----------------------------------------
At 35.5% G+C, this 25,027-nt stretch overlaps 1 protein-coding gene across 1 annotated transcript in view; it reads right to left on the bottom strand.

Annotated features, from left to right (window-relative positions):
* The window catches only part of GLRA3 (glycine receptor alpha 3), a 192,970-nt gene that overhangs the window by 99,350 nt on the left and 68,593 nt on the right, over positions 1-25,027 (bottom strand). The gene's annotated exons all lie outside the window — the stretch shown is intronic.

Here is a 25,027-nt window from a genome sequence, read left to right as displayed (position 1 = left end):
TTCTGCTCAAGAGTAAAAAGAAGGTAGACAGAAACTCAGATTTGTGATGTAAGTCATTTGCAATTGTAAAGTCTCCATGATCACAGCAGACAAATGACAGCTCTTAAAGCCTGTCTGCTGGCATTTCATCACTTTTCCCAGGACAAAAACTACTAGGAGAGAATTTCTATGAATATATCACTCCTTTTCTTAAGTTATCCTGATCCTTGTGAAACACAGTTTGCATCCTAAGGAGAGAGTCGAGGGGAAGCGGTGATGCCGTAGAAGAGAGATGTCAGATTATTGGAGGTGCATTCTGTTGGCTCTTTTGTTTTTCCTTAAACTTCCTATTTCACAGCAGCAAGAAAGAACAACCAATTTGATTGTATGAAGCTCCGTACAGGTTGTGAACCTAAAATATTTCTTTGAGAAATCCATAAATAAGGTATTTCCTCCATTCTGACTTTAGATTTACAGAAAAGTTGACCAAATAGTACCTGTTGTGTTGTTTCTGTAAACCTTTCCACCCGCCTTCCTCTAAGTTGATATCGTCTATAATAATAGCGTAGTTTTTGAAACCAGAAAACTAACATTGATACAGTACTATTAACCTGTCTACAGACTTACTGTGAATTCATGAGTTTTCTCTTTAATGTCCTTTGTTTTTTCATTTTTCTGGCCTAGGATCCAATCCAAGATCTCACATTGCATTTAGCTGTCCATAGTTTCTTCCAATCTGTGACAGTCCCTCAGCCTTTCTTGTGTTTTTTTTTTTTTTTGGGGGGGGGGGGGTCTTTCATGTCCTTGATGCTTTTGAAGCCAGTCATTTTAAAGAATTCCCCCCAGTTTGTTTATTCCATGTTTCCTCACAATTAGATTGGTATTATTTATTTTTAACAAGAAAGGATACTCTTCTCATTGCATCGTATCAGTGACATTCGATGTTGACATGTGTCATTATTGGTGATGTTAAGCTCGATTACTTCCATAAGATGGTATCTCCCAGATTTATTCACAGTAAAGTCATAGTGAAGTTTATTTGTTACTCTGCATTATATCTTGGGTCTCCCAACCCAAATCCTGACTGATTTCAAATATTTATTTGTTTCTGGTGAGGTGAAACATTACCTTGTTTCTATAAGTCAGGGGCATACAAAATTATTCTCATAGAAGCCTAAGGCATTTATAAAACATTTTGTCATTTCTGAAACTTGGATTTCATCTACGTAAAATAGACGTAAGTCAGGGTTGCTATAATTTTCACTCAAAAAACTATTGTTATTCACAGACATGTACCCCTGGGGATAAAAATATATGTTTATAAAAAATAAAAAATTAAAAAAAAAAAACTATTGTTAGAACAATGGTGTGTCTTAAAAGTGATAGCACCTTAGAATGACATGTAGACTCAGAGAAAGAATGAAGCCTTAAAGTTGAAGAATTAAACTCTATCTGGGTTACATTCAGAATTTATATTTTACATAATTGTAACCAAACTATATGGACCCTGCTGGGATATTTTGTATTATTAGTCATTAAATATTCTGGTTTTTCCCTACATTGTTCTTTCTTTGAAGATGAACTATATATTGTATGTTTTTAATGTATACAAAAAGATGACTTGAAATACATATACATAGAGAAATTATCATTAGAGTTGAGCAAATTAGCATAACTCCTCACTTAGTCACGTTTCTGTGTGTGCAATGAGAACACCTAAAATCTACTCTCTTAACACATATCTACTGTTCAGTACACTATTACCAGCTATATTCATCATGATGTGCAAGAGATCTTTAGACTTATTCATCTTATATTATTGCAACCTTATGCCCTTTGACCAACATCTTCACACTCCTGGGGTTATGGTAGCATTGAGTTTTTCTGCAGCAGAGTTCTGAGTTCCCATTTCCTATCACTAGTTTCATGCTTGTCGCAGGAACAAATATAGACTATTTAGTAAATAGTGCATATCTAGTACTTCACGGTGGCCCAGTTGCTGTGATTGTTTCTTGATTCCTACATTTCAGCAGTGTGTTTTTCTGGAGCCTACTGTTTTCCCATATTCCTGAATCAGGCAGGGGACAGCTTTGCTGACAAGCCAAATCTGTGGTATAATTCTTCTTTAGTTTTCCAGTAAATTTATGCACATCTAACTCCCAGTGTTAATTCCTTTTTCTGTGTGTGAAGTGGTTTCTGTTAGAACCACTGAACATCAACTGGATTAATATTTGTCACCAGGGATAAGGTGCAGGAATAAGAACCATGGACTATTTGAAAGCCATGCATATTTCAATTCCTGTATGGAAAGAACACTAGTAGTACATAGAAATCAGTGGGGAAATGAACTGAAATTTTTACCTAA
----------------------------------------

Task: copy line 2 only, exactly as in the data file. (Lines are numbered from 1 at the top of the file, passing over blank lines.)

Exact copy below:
Annotated features, from left to right (window-relative positions):